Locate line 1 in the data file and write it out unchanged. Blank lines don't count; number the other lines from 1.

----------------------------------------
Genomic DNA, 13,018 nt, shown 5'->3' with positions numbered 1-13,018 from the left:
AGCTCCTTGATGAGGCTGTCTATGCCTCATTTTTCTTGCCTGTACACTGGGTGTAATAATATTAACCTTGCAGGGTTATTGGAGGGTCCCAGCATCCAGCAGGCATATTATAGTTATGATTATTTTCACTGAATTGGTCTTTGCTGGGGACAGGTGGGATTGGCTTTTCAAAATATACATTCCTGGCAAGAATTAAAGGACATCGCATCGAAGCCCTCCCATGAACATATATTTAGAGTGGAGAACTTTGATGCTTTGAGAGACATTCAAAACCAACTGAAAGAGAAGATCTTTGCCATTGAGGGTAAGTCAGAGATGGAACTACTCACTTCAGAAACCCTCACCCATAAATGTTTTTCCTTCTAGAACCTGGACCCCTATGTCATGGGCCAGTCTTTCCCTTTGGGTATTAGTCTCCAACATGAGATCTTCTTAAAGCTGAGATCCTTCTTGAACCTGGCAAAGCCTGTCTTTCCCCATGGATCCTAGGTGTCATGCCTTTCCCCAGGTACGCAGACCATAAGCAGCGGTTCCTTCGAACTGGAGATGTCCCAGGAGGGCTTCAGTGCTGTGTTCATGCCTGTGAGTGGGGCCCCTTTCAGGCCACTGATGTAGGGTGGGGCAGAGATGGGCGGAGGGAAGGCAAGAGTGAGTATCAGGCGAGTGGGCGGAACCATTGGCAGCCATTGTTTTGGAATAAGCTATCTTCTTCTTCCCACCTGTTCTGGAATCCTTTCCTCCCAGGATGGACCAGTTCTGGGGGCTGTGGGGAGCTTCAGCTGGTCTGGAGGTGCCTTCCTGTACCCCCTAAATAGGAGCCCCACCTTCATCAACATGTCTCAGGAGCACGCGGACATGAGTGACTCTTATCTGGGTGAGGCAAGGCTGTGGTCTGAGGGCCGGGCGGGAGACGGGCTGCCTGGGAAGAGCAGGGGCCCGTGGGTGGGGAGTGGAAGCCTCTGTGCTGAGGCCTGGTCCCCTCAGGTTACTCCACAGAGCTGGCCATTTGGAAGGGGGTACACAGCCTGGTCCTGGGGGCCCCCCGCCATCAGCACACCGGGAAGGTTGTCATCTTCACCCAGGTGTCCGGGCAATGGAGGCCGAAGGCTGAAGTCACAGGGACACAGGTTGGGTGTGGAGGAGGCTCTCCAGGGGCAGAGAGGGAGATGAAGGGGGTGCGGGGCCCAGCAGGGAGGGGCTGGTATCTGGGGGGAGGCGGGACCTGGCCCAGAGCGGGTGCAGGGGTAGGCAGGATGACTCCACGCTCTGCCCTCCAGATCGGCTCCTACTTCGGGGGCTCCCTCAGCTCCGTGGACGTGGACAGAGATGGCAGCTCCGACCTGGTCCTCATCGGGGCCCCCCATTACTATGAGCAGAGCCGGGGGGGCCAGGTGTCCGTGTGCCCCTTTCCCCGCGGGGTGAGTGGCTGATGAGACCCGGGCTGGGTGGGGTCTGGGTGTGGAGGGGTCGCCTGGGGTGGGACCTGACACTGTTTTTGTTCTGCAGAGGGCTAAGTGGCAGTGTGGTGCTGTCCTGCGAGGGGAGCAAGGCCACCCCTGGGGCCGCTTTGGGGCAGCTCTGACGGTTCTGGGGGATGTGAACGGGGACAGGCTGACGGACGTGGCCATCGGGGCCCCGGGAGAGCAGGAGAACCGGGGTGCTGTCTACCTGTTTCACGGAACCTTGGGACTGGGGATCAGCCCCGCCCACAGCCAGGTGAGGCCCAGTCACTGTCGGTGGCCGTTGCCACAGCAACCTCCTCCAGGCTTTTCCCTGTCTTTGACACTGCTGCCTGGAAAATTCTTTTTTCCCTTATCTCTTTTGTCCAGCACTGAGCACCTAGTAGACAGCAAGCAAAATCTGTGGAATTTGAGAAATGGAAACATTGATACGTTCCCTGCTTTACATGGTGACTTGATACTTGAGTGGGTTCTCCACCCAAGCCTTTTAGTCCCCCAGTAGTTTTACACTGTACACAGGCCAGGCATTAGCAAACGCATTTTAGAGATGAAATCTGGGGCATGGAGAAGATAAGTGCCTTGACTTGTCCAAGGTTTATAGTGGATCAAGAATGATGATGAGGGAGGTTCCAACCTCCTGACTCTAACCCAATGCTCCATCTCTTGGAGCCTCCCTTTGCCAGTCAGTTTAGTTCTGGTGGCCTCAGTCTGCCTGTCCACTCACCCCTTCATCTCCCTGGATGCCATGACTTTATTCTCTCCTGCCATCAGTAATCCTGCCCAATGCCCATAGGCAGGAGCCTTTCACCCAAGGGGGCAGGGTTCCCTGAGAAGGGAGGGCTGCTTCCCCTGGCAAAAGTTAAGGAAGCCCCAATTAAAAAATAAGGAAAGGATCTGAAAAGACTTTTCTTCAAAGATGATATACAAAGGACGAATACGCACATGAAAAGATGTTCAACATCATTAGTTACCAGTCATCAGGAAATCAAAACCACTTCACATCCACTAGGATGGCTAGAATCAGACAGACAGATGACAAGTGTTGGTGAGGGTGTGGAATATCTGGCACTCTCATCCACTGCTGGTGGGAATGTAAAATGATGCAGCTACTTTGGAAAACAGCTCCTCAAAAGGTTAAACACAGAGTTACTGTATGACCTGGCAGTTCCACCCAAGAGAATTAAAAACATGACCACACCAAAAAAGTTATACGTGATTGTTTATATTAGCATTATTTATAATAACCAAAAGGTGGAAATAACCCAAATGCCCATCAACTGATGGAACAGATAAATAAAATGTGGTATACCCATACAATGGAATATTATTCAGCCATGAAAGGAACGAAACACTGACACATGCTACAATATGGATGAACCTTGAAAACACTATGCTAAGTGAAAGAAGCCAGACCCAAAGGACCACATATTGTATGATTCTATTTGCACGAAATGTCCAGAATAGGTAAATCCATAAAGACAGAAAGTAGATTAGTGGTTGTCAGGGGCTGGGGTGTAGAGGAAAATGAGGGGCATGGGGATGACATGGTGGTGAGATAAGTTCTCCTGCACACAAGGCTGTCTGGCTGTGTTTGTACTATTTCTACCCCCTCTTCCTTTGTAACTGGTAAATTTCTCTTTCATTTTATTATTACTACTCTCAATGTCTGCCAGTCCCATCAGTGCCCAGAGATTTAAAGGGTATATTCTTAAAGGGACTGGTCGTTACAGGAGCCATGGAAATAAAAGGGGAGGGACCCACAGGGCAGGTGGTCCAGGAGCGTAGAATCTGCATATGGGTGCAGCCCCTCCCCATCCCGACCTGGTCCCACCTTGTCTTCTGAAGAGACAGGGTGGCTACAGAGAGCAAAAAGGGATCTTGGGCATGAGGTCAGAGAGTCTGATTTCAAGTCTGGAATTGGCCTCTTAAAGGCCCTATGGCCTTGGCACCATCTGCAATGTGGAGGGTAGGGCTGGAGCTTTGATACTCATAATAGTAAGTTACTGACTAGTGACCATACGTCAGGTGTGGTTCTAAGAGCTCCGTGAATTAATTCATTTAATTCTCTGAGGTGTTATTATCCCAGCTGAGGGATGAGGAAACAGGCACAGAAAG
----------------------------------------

Genomic DNA, 13,018 nt, shown 5'->3' with positions numbered 1-13,018 from the left: